The bill, as amended in committee, allows broker-dealers, investment advisers and qualified individuals to notify the Commissioner of Insurance if they reasonably believe financial exploitation of an eligible adult has occurred, has been attempted or is being attempted. These individuals can notify permissible third parties as well. The bill provides immunity for these governmental and third-party disclosures. The bill allows a broker-dealer or investment adviser to delay a disbursement or transaction form eligible adult’s account or an account on which the eligible adult is a beneficiary if certain enumerated steps are followed. The bill does establish when and under what conditions the delay of the disbursements or transaction is to end. The bill requires broker-dealers or investment advisers to provide to qualified individuals training related to identifying financial exploitation of eligible adults.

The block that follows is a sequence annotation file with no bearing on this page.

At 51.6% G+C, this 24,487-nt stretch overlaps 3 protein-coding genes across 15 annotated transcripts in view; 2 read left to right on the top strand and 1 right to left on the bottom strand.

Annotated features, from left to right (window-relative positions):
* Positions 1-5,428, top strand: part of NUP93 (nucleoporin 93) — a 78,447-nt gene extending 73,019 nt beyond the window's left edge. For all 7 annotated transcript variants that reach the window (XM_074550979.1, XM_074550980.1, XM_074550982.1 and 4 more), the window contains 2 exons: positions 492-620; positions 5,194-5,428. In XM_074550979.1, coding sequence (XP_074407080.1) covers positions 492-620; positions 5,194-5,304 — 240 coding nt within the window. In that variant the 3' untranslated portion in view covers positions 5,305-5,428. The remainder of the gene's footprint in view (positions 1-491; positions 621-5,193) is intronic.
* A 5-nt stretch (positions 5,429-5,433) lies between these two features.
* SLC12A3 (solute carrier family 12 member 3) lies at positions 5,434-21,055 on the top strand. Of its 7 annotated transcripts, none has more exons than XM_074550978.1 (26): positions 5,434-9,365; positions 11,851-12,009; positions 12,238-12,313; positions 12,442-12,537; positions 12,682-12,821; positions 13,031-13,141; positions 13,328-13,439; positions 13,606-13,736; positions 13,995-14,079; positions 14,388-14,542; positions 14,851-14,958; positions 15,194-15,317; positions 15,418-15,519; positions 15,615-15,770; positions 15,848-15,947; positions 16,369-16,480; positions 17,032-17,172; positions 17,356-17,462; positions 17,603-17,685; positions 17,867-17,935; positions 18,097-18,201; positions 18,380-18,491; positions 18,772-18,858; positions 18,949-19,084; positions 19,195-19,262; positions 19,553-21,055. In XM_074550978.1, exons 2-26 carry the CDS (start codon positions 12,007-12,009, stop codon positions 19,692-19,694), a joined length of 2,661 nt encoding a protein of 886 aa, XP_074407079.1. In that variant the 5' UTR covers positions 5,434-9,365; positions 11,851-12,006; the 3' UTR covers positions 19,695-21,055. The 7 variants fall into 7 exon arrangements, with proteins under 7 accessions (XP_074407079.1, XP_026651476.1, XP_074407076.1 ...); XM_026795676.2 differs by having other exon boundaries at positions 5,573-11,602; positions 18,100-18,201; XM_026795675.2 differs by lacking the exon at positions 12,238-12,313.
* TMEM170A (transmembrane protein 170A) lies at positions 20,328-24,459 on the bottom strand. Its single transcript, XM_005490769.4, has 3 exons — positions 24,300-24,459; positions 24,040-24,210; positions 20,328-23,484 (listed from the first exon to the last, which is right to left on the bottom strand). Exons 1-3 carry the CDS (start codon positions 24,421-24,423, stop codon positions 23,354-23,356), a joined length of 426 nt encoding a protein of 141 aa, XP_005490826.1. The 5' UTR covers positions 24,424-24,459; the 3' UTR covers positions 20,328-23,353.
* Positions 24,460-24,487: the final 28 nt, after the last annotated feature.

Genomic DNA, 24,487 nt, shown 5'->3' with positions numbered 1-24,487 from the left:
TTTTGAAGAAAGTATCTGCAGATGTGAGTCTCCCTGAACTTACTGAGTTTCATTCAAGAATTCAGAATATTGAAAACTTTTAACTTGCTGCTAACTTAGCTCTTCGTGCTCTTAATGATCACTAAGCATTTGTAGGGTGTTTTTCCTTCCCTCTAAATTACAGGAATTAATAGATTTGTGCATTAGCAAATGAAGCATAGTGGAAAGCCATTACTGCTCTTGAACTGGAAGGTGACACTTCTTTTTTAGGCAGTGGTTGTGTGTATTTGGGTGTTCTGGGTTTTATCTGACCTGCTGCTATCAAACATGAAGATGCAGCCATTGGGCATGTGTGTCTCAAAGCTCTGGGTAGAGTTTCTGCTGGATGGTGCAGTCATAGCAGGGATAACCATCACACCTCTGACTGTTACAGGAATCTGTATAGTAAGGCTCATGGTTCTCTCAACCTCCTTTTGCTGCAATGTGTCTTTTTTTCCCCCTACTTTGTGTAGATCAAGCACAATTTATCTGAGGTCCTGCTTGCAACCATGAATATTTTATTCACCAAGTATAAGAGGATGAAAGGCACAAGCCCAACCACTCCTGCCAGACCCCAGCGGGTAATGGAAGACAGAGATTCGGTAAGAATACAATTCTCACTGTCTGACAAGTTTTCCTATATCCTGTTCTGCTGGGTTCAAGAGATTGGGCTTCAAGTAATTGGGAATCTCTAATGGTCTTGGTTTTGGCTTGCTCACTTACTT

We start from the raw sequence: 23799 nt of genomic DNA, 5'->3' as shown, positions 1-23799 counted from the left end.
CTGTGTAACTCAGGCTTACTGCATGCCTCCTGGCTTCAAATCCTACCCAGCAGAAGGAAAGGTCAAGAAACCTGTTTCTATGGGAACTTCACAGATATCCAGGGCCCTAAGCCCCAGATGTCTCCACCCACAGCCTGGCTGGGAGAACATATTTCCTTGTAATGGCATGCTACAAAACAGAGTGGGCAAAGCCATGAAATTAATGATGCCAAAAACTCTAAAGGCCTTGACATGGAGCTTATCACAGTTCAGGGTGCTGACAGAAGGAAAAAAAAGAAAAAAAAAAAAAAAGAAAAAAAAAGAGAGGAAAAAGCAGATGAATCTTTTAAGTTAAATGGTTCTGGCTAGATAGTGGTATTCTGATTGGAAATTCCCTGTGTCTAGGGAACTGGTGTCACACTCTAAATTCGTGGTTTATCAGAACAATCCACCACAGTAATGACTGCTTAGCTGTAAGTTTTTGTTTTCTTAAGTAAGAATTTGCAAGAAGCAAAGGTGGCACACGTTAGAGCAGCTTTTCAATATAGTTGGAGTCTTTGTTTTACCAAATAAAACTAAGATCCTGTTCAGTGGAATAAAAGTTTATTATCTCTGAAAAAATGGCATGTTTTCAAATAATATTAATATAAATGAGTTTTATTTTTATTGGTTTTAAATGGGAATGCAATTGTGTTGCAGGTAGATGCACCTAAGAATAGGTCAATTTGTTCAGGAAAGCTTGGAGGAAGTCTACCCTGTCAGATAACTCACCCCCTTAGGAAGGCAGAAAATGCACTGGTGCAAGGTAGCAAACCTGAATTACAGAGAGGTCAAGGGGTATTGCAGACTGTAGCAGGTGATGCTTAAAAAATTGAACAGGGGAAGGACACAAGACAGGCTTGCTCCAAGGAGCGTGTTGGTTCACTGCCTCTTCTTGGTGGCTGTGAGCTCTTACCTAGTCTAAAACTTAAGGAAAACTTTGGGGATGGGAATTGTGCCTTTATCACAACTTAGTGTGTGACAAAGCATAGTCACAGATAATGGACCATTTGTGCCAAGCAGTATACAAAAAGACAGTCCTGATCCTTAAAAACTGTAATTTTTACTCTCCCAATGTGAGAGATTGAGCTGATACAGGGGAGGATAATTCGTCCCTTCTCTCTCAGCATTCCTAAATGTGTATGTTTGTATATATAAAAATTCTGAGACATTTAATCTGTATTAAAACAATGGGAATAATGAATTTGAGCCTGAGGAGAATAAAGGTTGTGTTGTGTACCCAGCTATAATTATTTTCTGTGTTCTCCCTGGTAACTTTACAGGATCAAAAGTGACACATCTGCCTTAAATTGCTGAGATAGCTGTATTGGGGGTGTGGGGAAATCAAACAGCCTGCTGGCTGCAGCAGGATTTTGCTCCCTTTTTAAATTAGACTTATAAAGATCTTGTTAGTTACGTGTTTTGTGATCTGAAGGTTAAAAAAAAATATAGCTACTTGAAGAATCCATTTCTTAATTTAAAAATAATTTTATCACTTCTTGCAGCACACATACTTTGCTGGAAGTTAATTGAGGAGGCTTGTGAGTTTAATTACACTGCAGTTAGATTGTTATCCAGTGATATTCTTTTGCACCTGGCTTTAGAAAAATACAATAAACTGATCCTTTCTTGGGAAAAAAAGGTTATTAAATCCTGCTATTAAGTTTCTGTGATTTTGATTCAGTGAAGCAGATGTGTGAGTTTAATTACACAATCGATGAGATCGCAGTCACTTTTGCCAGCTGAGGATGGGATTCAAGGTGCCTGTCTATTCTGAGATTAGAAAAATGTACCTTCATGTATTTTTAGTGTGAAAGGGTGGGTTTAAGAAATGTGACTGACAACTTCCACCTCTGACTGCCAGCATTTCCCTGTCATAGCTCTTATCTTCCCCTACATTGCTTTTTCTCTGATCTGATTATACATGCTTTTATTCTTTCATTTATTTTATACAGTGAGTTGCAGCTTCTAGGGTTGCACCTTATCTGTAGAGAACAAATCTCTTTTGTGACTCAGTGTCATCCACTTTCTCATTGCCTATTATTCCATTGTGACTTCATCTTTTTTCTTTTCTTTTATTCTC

Originally, the bill provided for an appropriation from the Commerce Revolving Fund for an FTE at the complaint analyst level to investigate complaints in an expeditious manner. In committee, an amendment was adopted to allow for a new FTE and appropriation but only allows the FTE and appropriation contingent upon an increase of 25% in notifications to the Commissioner of Insurance. The amendment also requires the Insurance Division to compile and report to Legislative Services Agency and Department of Management on an ongoing basis the number of notifications the Division receives related to the potential financial exploitation of eligible adults.